As a landscape and green roof designer, the majority of my work usually falls within a 50-mile radius of my home in Washington, D.C., but this past summer was a pleasant change.

The Traveling Lawn

As a landscape and green roof designer, the majority of my work usually falls within a 50-mile radius of my home in Washington, D.C., but this past summer was a pleasant change.

Through a colleague and green roof expert from Germany, Jorg Bruening (Green Roof Services LLC) I heard about a cruise ship line interested in growing real grass on their vessels. They needed to study how the grass reacted to climate in the Mediterranean, and needed to determine the optimal plant management practices for their “traveling lawn.” “A perfect job for a horticulturist,” I half-joked upon hearing about this unconventional project, not sure if this was even something with which I’d want to become involved. I was in the process of starting my own business, Canopy LLC, and had my hands full with local jobs, plans and piles of inevitable start-up paperwork.

A few months passed, and I got call from Jorg. Could I travel to Athens and take over the remaining two months of the study? True, I had a few things I was working on, but how could I turndown two months on a cruise ship? This “research” job sounded too good to be true — especially given the oppressive wetland climate of D.C. in July and August when people joke, “don’t breath too deep or you’ll drown.” Luckily for me, my friend and business partner encouraged me to venture off in the name of science while he manned the newly formed business. So off I flew with new cruise…er…research outfits, suntan lotion, digital camera and laptop.

 When I arrived in Athens, I knew little about the research I was undertaking. I did know that my temporary office would be the Celebrity Galaxy, an aging cruise ship that accommodated 1,000 passengers and 500 staff and crew members. She traveled on a 10-day itinerary around Italy, Greece and Turkey — an impressive cycle that I traversed six times over during the course of my two-month expedition. The exact site of my research was a 50-foot by 20-foot plot of grass on the tenth deck (30 feet above sea level) on the bow (front) of the ship. The plot had been installed using German green roof technology, with the goal of minimizing the weight of the system, and thus limiting interference with the ship’s navigation and ballast systems.

The composition of my tiny acreage was more or less a typical green roof assembly: vegetation on the top, about three inches of specially engineered growth medium, sub-surface irrigation, and drainage panels underneath. There were two varieties of warm-season bermudagrass being tested for their performance: Tiff Eagle and Tiff Dwarf. Green Roof Services LLC had also arranged a test plot in Miami with renowned turfgrass specialist Dr. John Cisar. The grasses had to be selected for their durability and ability to withstand salt spray, high foot traffic, winds occasionally reaching 100-plus mph, and hardiness in a variety of climates.

As I discovered during the course of my research, there are several factors that make growing grass on cruise ships difficult. These include the constantly changing climate and difficulty in obtaining landscaping materials in foreign ports. There was also the discomfort of working just forward of the glass-enclosed gym, where I was a constant curiosity for the paying cruise travelers — but that is another story.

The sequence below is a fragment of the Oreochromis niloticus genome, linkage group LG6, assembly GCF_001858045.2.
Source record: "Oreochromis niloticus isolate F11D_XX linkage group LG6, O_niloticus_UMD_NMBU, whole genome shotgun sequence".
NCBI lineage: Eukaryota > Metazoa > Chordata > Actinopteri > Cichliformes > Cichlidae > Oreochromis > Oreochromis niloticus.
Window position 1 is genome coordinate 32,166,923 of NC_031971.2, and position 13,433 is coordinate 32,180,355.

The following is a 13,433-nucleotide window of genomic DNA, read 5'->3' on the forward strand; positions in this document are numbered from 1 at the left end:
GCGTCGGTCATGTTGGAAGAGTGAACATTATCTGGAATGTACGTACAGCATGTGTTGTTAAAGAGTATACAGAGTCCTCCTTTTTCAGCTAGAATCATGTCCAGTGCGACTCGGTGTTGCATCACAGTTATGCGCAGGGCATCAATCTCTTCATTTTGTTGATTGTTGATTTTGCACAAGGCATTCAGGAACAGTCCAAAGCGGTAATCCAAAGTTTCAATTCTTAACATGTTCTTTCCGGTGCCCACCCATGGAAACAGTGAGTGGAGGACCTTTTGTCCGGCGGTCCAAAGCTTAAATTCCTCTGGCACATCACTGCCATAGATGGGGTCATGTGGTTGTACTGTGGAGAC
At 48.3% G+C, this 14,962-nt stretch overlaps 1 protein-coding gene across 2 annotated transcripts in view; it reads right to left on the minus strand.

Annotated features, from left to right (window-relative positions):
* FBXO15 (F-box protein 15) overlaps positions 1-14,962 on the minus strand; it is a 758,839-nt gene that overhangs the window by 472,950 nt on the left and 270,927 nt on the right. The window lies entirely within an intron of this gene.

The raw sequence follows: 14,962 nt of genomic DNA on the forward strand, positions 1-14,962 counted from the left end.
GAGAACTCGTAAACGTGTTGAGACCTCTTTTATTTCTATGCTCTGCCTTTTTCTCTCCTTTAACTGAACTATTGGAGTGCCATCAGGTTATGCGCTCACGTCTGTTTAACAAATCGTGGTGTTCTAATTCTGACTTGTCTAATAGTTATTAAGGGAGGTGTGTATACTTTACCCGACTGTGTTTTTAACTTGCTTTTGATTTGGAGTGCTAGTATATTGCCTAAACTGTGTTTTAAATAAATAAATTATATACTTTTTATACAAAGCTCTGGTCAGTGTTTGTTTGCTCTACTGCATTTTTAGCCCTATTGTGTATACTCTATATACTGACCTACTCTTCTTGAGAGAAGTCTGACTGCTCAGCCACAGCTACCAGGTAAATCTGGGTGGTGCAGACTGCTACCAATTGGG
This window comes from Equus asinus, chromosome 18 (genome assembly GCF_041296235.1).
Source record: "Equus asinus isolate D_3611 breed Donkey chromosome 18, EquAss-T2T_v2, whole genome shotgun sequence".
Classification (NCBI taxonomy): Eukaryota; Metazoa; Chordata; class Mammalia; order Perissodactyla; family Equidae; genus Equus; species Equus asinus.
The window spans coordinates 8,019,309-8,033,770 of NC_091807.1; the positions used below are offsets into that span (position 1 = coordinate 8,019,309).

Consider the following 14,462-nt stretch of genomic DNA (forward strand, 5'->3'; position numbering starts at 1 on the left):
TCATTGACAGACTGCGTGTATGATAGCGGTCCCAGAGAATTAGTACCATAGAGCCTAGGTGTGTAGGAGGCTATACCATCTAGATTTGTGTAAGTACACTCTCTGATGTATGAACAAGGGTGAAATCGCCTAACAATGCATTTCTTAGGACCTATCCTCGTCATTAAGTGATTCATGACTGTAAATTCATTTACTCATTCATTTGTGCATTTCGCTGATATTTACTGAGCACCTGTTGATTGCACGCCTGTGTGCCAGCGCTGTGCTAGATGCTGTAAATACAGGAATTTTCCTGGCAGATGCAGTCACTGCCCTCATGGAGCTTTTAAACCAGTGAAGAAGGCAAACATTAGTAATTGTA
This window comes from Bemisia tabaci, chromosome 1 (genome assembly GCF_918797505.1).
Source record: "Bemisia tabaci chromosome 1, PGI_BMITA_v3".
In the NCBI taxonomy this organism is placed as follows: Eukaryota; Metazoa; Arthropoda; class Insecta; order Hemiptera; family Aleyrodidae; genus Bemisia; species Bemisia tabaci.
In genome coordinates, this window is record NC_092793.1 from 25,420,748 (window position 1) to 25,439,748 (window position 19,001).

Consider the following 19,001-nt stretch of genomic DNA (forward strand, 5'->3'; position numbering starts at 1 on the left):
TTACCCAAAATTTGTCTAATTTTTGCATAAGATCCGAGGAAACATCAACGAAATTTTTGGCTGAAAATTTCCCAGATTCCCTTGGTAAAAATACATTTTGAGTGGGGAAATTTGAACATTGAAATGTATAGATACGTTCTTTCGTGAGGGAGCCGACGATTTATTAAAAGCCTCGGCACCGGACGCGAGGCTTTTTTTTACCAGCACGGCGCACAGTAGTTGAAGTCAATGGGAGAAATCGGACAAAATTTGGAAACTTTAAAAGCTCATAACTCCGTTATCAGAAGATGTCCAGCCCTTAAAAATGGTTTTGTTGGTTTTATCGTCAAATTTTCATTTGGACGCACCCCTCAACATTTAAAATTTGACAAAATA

I was considered a guest of the ship, and was afforded single-person quarters on the fifth deck. My duties were not terribly demanding, but they were very exacting. I tested and recorded my findings on the grass patch three times daily to test the wind speed, humidity, light intensity and the temperature of the grass canopy, with the first test at 7 am, the next at noon and the final at 7 p.m. Between trips to the ship’s gym and occasional sightseeing ships ashore, I also irrigated, aerated, top-dressed, fertilized and rolled the grass with frequency.

For irrigation I had three options: hand watering, setting up a sprinkler, or using the subsurface irrigation provided by Nedafim. Each method had its advantages: hand watering and using the sprinkler cooled the canopy, while the subsurface irrigation targeting the roots and encouraged their growth.

Beside all the challenges on board and on sea we also found out that Customs issues can make working with live plant material on an international ship very complicated. Half way through my stay, we decided to try two new grass varieties: cold season bentgrass and warm season bermudagrass Tiff Way 419.

The goal of these studies was to develop a practical final design and best management practices for the Celebrity Cruise Line’s newest ship, the Celebrity Solstice. Marketing materials for the solstice Class ships were under development when my testing phase was initiated, and were already being distributed by the study’s end.

I returned home to the sweltering D.C. heat in August, a bit more cultured, tan and sea-worthy. I had just had the adventure of a lifetime and was ready to roll-up my sleeves and get back to my own business.

Celebrity was excited to introduce the first cruise ship with a live putting green, and, based on the collective work of Green Roof Services LLC, myself and many others, this goal became a reality. In September 2008, a 15,000-square-foot green roof was installed on the Celebrity Solstice’s top deck.


Sarah Murphy received a B.S. in Horticulture from Virginia Tech and spent a year at the University of Sheffield studying urban ecology, with a particular interest in green roofs. Since 2004, she has been working with green roofs, doing research, design, installation and maintenance. In 2008, Murphy co-founded Canopy, LLC (, a company that works to restore the urban canopy through green roofs and city gardens.